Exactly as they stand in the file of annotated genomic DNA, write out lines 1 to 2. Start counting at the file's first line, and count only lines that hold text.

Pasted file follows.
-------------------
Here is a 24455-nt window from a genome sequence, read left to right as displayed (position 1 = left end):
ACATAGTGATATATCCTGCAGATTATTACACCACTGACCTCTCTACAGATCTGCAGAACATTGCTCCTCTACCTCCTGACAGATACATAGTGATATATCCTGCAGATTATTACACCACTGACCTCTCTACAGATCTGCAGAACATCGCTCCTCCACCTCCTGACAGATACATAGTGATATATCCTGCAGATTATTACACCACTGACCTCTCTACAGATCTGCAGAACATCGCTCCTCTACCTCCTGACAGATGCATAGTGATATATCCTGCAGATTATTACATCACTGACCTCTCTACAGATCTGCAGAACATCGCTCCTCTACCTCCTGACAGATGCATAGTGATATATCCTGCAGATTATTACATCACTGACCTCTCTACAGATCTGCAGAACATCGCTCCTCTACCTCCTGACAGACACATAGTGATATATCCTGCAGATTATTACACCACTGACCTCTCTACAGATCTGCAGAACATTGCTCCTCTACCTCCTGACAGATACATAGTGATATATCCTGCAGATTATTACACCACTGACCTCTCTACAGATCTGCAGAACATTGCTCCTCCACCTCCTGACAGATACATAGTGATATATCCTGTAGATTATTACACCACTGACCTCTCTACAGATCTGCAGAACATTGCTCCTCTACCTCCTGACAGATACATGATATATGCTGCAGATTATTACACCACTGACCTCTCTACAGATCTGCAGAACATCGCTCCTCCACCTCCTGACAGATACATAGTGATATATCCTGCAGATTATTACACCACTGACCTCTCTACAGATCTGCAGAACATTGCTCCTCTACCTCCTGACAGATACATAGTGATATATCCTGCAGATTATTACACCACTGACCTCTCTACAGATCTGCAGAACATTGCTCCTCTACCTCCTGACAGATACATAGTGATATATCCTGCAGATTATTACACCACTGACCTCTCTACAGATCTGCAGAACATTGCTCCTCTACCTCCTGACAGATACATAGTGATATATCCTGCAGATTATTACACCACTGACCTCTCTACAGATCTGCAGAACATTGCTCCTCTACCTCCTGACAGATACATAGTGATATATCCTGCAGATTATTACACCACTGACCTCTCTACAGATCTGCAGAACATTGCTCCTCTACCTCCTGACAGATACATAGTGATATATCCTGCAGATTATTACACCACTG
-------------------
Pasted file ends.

Here is a 24455-nt window from a genome sequence, read left to right as displayed (position 1 = left end):
ACATAGTGATATATCCTGCAGATTATTACACCACTGACCTCTCTACAGATCTGCAGAACATTGCTCCTCTACCTCCTGACAGATACATAGTGATATATCCTGCAGATTATTACACCACTGACCTCTCTACAGATCTGCAGAACATCGCTCCTCCACCTCCTGACAGATACATAGTGATATATCCTGCAGATTATTACACCACTGACCTCTCTACAGATCTGCAGAACATCGCTCCTCTACCTCCTGACAGATGCATAGTGATATATCCTGCAGATTATTACATCACTGACCTCTCTACAGATCTGCAGAACATCGCTCCTCTACCTCCTGACAGATGCATAGTGATATATCCTGCAGATTATTACATCACTGACCTCTCTACAGATCTGCAGAACATCGCTCCTCTACCTCCTGACAGACACATAGTGATATATCCTGCAGATTATTACACCACTGACCTCTCTACAGATCTGCAGAACATTGCTCCTCTACCTCCTGACAGATACATAGTGATATATCCTGCAGATTATTACACCACTGACCTCTCTACAGATCTGCAGAACATTGCTCCTCCACCTCCTGACAGATACATAGTGATATATCCTGTAGATTATTACACCACTGACCTCTCTACAGATCTGCAGAACATTGCTCCTCTACCTCCTGACAGATACATGATATATGCTGCAGATTATTACACCACTGACCTCTCTACAGATCTGCAGAACATCGCTCCTCCACCTCCTGACAGATACATAGTGATATATCCTGCAGATTATTACACCACTGACCTCTCTACAGATCTGCAGAACATTGCTCCTCTACCTCCTGACAGATACATAGTGATATATCCTGCAGATTATTACACCACTGACCTCTCTACAGATCTGCAGAACATTGCTCCTCTACCTCCTGACAGATACATAGTGATATATCCTGCAGATTATTACACCACTGACCTCTCTACAGATCTGCAGAACATTGCTCCTCTACCTCCTGACAGATACATAGTGATATATCCTGCAGATTATTACACCACTGACCTCTCTACAGATCTGCAGAACATTGCTCCTCTACCTCCTGACAGATACATAGTGATATATCCTGCAGATTATTACACCACTGACCTCTCTACAGATCTGCAGAACATTGCTCCTCTACCTCCTGACAGATACATAGTGATATATCCTGCAGATTATTACACCACTG